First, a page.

Fort Chipewyan Tipis

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Fort Chipewyan in 1899 (Glenbow Museum) and c. 2010 (Arctic-Traveller, Panoramio). An exactly relocated rephotograph is required.

1788: Fort Chipewyan Established

Expansion of the fur trade along the Athabasca River was immediately beset by two major issues. First, in the summer of 1780, either white traders or First Nations brought smallpox into the watershed. The disease had killed numerous people across the plains to the south in1779, and Alexander Mackenzie describes how trader Peter Pond tried to reduce its spread northwards: 

In the spring of the year (1780) Mr. Pond sent (a clerk) to meet the Indians from the Northward, who used to go annually to Hudson’s Bay; when he easily persuaded then to trade with him, and return back, that they might not take the contagion which had depoulated the country to the Eastward of them: but most unfortunately they caught it here, and carried it with them, to the destruction of themselves and the neighboring tribes. The country being thus depopulated, the traders and their friends from Canada… began to sink seriously think about making permanent establishments on the Missinipi river, and at Athabasca… In 1781-82… they found , in every direction, the ravages of the smallpox; so that, from the great dimutation of the natives, the returned in the spring with no more than seven packages of beaver. The strong woods and mountainous countries afforded refuge to those who fled from the contagion of the plains; but they were so alarmed at the surrounding destruction, that the avoided the traders, and were dispirited from hunting except for their subsistence. 1

The second related issue facing the traders was the matter of obtaining provisions when wintering in the northern boreal forest. To obtain and store fish, bison and moose, starting in 1788, traders of the North West Company, followed by those from the Hudson’s Bay Company established a series of posts near where the Athabasca River enters Lake Athabasca. Eventually, Fort Chipewyan was built on its present site on the northern shore of the lake. Given its location on several important waterways, this establishment became the “emporium of the north”—an important location for trade and provisioning traders and First Nations living and travelling up the Peace River to the west, up the Athabasca River to the south, or down the Slave and Mackenzie rivers to the north. It was an important meeting place for Dene, Chipewyan, and Cree first nations, and Montrealers (North West Company), and English (Hudson’s Bay Company) traders. The whitefish fishery on Lake Athabasca provided the majority of food for the fort. This was supplemented by wood bison and moose, often found on the ecologically-rich grass and shrublands on the nearby Peace-Athabasca delta, and periodically by caribou hunted in areas more remote from the post. An additional important source of provisions was pemmican obtained from the bison hunted on the grasslands on the Peace River 200 km to the southwest, then processed and shipped down river each spring. Today, Fort Chipewyan can be accessed by automobiles only in winter when the “ice road” is in place, and provides a fascinating example of a community in transition from a long legacy of traditional subsistence trapping, hunting and gathering to industrial age mining, and social and ecological influences from nearby petro-chemical industry upstream on the Athabasca oil sands. 2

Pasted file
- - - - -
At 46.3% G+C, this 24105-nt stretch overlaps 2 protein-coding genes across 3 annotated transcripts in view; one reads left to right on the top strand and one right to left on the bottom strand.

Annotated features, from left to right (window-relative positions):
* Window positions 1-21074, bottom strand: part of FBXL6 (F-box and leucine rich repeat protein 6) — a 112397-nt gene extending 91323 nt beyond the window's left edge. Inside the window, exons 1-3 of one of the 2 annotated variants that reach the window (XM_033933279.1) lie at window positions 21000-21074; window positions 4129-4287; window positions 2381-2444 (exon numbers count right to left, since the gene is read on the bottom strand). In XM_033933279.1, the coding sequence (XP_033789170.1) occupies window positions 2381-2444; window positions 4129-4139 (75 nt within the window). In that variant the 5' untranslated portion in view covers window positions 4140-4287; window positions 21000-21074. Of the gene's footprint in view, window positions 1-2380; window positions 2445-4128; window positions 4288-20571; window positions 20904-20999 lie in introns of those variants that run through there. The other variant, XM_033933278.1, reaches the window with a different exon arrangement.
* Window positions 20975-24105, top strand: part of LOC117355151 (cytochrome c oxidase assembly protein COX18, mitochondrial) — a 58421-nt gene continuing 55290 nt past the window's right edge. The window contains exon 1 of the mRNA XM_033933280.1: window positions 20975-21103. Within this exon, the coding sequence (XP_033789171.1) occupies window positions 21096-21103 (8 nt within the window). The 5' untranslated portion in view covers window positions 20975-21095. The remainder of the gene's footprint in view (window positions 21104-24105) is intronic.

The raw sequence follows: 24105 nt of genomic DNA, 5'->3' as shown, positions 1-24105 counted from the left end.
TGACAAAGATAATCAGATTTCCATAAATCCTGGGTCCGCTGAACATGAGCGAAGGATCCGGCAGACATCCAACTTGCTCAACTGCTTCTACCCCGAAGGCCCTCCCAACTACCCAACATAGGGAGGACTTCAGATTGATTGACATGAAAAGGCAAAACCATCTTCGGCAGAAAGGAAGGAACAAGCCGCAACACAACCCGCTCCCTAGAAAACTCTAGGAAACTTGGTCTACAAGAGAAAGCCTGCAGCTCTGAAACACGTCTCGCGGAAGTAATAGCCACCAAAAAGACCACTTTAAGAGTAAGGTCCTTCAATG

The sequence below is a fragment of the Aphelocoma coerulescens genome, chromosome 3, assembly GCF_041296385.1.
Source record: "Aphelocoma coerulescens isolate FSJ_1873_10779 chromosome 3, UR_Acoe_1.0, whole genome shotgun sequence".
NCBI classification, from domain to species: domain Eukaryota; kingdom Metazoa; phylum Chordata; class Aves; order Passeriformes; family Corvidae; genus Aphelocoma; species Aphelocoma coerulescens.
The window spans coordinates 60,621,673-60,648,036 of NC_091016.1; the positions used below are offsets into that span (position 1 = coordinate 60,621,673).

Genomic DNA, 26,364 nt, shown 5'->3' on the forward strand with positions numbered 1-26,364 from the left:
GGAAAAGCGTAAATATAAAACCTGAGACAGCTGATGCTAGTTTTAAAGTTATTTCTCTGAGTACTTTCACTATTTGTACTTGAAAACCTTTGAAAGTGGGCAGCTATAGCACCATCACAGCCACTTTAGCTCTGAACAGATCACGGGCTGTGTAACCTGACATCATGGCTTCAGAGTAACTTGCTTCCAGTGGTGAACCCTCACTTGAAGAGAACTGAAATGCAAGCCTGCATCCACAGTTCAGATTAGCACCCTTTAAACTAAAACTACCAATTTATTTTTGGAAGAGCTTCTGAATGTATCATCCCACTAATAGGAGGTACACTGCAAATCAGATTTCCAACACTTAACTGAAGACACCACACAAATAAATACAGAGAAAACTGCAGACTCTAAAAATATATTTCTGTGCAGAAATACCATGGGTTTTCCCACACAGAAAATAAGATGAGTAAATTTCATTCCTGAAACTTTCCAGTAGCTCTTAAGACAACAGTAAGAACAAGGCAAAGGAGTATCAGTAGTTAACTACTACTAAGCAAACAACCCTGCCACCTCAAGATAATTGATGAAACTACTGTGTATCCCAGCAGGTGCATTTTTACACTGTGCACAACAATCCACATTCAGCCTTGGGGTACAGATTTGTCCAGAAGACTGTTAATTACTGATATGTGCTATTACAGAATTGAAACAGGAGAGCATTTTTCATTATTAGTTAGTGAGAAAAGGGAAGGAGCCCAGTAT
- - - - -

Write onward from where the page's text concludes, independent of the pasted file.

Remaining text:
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  1. Mackenzie, Alexander. The Journals of Alexander Mackenzie: Exploring Across Canada in 1789 and 1793. Santa Barbara, CA: Narrative Press, 200 (Originally published in 1801)
  2. Parker, James M. Emporium of the North: Fort Chipewyan and the Fur Trade to 1835. Regina, SK : Alberta Culture and Multiculturalism/Canadian Plains Research Centre. 8-11; McCormack, Patricia A. Fort Chipewyan and the Shaping of Canadian History, 1788-1920s: “We like to be free in this country”. Vancouver, BC: UBC Press. 2001